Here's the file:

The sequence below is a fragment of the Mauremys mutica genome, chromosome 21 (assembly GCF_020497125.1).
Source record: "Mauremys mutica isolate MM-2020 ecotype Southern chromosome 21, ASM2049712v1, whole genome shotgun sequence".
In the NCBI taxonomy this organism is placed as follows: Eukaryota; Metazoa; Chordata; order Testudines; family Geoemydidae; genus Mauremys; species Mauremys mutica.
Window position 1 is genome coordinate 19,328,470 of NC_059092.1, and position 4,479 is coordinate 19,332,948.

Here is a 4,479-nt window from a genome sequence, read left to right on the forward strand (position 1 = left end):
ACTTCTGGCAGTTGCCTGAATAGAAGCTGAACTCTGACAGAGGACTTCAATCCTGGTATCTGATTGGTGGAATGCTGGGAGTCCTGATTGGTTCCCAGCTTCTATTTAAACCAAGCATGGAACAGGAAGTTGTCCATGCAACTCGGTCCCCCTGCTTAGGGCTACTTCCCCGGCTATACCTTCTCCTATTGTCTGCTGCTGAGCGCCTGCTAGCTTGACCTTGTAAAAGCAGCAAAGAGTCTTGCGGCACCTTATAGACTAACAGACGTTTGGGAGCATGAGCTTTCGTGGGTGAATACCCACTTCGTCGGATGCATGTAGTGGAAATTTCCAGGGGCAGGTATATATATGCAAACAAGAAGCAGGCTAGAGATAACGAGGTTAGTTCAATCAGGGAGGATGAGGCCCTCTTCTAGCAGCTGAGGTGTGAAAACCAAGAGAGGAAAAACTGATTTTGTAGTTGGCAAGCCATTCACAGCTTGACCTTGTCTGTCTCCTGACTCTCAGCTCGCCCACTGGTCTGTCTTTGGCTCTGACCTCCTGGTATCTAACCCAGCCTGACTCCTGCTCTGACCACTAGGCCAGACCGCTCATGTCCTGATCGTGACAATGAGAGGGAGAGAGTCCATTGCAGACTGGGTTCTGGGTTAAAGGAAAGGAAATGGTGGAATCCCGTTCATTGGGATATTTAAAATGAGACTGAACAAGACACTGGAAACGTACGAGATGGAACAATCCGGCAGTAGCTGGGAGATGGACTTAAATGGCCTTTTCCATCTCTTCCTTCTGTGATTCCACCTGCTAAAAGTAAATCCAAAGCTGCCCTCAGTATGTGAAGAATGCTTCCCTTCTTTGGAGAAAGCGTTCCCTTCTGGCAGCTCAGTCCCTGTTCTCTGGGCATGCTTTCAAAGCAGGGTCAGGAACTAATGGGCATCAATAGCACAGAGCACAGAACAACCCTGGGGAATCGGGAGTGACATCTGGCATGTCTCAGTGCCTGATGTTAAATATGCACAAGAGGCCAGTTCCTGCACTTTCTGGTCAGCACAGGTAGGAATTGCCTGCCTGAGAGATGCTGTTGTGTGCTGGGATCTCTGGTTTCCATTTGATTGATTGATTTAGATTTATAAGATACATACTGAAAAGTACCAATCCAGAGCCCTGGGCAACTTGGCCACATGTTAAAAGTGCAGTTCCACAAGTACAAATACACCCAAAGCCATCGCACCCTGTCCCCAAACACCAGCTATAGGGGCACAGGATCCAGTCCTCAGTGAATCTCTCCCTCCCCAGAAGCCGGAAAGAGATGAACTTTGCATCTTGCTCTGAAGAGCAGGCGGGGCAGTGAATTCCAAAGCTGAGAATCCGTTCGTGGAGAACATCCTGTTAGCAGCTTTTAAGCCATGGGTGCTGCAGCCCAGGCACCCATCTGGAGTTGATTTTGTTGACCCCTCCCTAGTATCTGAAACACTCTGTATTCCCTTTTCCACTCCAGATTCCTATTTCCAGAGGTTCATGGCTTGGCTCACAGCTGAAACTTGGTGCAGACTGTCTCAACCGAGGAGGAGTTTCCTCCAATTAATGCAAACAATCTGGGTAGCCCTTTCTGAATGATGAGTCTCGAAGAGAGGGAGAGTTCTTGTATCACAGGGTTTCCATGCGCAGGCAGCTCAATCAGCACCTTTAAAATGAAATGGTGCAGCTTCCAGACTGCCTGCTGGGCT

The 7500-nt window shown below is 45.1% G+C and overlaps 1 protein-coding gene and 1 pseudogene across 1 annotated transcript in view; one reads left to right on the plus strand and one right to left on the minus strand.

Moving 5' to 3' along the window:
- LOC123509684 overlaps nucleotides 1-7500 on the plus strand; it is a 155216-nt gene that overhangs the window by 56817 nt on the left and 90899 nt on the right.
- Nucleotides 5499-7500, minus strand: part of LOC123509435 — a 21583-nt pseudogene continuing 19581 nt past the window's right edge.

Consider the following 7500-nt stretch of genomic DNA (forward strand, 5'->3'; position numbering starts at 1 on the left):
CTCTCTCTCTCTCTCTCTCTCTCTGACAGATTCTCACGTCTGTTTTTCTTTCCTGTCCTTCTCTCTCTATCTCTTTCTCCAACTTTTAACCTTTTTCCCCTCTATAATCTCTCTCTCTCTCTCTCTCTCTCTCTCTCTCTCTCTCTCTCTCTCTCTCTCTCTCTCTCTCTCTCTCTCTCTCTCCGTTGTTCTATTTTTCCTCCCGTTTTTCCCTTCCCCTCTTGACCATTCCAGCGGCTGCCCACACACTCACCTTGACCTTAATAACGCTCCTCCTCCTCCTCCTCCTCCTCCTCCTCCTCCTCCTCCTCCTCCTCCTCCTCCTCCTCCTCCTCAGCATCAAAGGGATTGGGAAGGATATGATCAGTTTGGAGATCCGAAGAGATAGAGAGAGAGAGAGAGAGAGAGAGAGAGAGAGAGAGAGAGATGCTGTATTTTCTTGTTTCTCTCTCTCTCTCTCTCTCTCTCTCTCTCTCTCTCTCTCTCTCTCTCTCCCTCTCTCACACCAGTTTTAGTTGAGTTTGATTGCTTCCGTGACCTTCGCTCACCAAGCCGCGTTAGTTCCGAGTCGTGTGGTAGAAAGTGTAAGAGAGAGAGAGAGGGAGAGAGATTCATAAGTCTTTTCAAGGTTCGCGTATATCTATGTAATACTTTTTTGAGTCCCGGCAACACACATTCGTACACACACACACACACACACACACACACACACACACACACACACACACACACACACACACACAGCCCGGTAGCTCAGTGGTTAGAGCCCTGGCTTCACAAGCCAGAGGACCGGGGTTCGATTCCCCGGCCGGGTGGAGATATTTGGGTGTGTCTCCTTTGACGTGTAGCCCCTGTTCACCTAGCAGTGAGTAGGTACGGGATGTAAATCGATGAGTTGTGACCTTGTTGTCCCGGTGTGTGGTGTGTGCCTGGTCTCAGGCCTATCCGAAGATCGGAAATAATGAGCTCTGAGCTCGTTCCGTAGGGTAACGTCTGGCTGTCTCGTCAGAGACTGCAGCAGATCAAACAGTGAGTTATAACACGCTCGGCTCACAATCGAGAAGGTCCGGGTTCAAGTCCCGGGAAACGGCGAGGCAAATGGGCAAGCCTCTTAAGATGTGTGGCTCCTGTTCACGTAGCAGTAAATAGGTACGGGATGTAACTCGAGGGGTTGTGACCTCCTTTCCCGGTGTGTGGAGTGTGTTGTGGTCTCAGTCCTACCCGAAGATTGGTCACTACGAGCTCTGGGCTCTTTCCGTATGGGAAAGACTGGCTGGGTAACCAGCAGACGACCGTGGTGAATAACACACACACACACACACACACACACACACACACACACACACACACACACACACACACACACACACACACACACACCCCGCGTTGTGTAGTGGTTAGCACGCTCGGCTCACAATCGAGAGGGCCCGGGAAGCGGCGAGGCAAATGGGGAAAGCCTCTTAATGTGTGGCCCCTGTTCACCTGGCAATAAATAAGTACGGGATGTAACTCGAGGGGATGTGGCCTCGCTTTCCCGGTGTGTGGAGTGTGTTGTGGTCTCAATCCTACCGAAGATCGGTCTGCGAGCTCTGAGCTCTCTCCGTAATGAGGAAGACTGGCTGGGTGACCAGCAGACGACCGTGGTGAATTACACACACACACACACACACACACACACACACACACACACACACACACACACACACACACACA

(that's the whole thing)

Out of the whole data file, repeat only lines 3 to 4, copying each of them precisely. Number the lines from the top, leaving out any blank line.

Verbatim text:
In the NCBI taxonomy this organism is placed as follows: Eukaryota; Metazoa; Chordata; order Testudines; family Geoemydidae; genus Mauremys; species Mauremys mutica.
Window position 1 is genome coordinate 19,328,470 of NC_059092.1, and position 4,479 is coordinate 19,332,948.